Mark Selby will launch his Betfred World Championship title defence against an opponent who was accused of playing anti-snooker to reach the Crucible.
Ireland's Fergal O'Brien was part of a world record on Wednesday night when he won the longest frame in the history of professional snooker.
He needed two hours, three minutes and 41 seconds to win a decider against David Gilbert and book his place in the main draw.
The frame lasted 44 seconds longer than Kenyan athlete Dennis Kipruto's marathon world record, and Gilbert was upset by the ponderous tactics employed by O'Brien.
"The pace of play was diabolical from pretty much start to finish, and it wasn't me," Gilbert said.
Asked if it felt gruelling, Gilbert said: "It's worse than that - that's not snooker."
O'Brien responded to the criticism by saying: "In future would I like to play like that again? Absolutely not.
"Did I overplay shots, did I double-check stuff? Probably yes, but such was the pressure."
O'Brien had fancied landing a draw against Selby, who last year beat Ding Junhui in the final to add to his 2014 triumph, and their match will begin at 10am on Saturday as the tournament gets under way.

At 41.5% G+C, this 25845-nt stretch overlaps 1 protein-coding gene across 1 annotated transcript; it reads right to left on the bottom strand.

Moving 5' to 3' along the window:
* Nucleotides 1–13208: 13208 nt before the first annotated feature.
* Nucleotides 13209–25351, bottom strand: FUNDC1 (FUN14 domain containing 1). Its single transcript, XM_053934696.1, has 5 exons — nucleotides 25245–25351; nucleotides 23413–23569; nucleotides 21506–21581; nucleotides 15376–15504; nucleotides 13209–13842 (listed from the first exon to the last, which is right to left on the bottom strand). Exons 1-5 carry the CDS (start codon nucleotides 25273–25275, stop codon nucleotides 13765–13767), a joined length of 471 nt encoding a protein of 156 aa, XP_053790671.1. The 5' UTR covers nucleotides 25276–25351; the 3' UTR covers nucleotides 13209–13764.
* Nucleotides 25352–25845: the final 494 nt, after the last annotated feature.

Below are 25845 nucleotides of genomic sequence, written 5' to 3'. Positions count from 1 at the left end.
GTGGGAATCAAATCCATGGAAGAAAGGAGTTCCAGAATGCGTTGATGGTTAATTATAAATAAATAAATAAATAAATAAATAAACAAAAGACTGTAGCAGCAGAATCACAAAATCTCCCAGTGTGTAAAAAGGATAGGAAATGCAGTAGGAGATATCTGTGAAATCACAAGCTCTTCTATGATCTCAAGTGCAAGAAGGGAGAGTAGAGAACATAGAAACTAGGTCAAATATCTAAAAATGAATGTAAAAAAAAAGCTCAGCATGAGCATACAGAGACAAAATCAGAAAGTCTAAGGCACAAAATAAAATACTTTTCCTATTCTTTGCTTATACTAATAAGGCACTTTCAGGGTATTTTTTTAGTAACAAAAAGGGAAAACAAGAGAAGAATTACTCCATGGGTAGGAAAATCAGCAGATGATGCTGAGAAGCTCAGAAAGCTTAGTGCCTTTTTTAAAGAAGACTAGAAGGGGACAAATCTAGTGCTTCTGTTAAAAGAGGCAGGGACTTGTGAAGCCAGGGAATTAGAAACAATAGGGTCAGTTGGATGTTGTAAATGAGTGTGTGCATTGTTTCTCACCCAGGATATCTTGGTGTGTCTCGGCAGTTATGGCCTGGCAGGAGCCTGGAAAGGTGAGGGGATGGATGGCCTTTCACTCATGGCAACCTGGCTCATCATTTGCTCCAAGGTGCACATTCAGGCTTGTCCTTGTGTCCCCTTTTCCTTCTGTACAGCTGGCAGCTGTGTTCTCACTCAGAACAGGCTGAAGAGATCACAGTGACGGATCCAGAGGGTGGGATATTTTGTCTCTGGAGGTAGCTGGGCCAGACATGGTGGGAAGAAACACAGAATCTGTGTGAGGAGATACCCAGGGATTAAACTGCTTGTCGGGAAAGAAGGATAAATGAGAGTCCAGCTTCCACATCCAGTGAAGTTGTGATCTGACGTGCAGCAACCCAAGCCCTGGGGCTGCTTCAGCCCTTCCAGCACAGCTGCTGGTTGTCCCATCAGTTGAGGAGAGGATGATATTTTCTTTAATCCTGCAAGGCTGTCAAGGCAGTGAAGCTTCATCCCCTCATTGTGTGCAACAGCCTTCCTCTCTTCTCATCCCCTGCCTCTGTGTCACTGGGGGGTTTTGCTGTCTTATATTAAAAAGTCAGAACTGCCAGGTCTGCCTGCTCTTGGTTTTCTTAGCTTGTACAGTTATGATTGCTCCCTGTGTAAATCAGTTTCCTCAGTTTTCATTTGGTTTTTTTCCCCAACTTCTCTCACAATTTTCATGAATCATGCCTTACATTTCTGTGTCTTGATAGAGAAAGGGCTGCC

The 45-year-old Dubliner said of Selby: "He's a fantastic player. It's always a special occasion, with the defending champion coming back on the Saturday and playing all day Saturday as is the tradition. Happy days."
Ronnie O'Sullivan last landed the world title when achieving back-to-back successes in 2012 and 2013, and the five-time champion will face Wallsend cueman Gary Wilson in his opener. Wilson is one of five debutants in the draw.
Wilson, 31, said: "It is a great draw for me. It will be a massive and passionate crowd, millions watching on TV and you couldn't have asked for a better one in many ways.
"I will just be going out to enjoy it and it doesn't bother me that it is a big name. I know what I am capable of and if I play well and score heavily I can cause an upset.
"I like that kind of venue, I think of it like a working men's club like I am used to playing at up in the north-east. A two-table set-up and old guys sitting round in chairs!
"It is a dream to be playing at the Crucible for the first time."
The 17-day tournament runs to May 1, and the champion will collect record prize money of £375,000.
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